A little more than three weeks ago a Falcon 9 rocket launched from Florida’s Kennedy Space Center, carrying a payload of 60 Starlink satellites into low-Earth orbit. It was the first of four such missions flown this month by SpaceX.
The entire mission was nominal, except for a problem with the rocket’s second stage. Typically, within an orbit or two of launching, the Falcon 9 rocket’s Merlin vacuum engine will relight and nudge the second stage downward so that it harmlessly reenters Earth’s atmosphere into the Pacific Ocean.
Ummm… just caught this flying over my home in SW Portland. pic.twitter.com/CvQJwvWsyj
— Vince LaVecchia (@vincelavecchia) March 26, 2021
However, after this launch there was not enough propellant to ignite the Merlin engine and complete this burn. So the propellant was vented into space and the second stage set to make a more uncontrolled reentry into the atmosphere. In this case, the Falcon 9 upper stage still comes back, because, when it released the Starlink satellites, the vehicle was orbiting Earth at an average altitude of about 250 km. This high above the Earth it was still susceptible to drag from the thin wisps of our planet’s upper atmosphere.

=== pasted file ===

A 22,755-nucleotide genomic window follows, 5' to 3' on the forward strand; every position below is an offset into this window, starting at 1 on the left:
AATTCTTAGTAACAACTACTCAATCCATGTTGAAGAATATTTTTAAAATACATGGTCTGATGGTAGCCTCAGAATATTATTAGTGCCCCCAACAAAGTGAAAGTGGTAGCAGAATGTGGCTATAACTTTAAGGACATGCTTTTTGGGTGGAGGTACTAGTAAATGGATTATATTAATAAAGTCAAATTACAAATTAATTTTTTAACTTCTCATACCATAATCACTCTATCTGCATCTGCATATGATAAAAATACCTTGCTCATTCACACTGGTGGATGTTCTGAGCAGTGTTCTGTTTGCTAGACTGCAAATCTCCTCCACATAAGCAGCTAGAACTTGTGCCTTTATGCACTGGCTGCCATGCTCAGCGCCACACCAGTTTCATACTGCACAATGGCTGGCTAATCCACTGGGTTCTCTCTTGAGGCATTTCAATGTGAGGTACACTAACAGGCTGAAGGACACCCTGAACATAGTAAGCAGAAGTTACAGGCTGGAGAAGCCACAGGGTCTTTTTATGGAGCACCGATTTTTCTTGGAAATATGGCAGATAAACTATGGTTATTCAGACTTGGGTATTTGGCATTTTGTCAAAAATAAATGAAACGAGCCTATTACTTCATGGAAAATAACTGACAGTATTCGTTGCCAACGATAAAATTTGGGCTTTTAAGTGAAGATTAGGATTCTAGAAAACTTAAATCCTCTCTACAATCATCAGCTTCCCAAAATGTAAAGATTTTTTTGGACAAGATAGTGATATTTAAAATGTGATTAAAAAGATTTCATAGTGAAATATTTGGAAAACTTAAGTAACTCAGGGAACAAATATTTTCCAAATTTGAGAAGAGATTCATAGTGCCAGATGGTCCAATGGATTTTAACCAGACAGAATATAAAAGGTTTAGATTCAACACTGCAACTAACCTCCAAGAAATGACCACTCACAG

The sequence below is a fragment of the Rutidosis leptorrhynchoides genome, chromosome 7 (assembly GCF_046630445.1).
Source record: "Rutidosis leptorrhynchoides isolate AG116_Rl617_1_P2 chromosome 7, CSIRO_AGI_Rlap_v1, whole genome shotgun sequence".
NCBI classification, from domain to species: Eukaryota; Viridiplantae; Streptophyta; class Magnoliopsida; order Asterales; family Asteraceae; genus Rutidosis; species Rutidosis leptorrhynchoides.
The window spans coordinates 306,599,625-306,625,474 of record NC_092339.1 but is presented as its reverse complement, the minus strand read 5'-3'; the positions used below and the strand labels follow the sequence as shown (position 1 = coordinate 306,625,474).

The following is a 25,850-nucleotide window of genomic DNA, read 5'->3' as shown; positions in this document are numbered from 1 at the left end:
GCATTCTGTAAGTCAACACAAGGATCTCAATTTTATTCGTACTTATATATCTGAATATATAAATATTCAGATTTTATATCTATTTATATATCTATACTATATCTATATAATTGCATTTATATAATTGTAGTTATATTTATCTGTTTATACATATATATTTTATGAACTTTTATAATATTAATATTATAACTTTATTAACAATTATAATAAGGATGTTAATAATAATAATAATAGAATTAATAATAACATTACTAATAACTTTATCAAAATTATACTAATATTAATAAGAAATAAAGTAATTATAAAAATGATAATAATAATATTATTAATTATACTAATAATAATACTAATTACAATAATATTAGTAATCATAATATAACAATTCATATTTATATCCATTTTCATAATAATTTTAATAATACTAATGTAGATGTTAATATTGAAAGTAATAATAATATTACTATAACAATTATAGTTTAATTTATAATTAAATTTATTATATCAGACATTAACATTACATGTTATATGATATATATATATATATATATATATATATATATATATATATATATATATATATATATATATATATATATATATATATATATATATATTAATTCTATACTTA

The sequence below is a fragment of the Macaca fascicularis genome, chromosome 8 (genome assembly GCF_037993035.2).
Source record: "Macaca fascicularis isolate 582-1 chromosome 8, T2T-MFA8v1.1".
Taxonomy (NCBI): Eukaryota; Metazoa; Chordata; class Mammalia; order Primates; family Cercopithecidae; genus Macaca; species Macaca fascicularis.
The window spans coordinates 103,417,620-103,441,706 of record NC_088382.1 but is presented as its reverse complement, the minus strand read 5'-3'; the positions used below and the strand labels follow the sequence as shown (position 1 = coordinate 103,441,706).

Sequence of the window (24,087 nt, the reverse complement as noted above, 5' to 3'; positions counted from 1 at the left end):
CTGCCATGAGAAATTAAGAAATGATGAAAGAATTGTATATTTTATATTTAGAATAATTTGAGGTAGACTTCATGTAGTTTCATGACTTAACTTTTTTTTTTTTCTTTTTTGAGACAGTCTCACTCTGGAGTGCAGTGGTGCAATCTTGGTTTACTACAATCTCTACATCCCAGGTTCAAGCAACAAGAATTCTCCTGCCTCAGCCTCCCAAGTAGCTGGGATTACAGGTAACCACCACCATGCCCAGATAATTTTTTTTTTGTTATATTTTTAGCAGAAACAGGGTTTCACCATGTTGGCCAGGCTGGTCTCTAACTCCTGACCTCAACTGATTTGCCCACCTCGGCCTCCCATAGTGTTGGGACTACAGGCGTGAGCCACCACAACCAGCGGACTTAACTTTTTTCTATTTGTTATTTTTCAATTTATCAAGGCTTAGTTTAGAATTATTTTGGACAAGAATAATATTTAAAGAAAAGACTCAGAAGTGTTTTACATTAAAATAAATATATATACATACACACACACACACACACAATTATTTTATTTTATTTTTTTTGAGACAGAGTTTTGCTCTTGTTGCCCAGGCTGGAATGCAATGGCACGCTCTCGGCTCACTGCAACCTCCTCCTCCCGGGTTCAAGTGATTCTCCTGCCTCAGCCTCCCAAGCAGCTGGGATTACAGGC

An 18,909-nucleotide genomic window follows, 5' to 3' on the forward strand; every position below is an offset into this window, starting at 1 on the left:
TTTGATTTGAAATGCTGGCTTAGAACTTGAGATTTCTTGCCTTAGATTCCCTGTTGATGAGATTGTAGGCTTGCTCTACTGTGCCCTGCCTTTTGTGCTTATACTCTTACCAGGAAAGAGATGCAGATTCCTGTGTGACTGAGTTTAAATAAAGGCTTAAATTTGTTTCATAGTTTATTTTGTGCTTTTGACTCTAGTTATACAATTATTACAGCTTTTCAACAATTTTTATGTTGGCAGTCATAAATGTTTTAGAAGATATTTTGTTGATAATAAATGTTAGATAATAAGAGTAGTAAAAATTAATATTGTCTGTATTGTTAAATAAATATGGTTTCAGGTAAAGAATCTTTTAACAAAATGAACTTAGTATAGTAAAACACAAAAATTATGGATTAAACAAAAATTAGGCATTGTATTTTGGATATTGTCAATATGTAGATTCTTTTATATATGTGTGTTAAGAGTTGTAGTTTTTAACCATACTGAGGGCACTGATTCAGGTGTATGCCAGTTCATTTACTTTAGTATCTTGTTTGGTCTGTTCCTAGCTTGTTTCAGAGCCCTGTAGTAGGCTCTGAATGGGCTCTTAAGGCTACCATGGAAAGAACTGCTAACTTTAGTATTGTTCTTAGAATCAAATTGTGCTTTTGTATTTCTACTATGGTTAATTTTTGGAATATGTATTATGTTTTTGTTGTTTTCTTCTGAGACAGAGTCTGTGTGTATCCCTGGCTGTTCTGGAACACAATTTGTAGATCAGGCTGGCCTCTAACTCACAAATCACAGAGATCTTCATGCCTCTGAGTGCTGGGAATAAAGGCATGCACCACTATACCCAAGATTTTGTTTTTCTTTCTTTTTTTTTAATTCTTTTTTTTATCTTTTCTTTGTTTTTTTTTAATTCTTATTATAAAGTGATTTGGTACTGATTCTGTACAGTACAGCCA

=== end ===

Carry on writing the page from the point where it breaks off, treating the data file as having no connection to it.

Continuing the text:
On Thursday night, three weeks after launching, this second stage reentered the thicker part of Earth’s atmosphere and, in doing so over populated areas, provided some spectacular views for the Portland and Washington state region. Videos shared on various social media networks showed what appeared to be an invasion by an alien armada.
This was, however, simply the Falcon 9 rocket’s second stage—which weighs about four metric tons unfueled—breaking apart in the atmosphere and burning up. It is likely that the second stage completely broke apart over the Rocky Mountains near the United States and Canadian border.
Did any pieces make it to the ground? It’s possible that some of the more dense components of the rocket, such as pieces of the Merlin engine or composite overwrap pressure vessels, withstood reentry and landed on the ground in the Rockies. There were no immediate reports of any injuries.
Historically, when rockets deployed their payloads at higher orbits, these spent second stages were often just left in space for decades. Today, they’re a big contributor to the problem of orbital debris, so there is pressure on rocket companies to “dispose” of their second stages, either by deorbiting them or sending them into heliocentric orbits. SpaceX hopes to address this problem with its Starship vehicle by making the entire vehicle reusable, with both the Super Heavy rocket and Starship upper stage returning to Earth for reuse.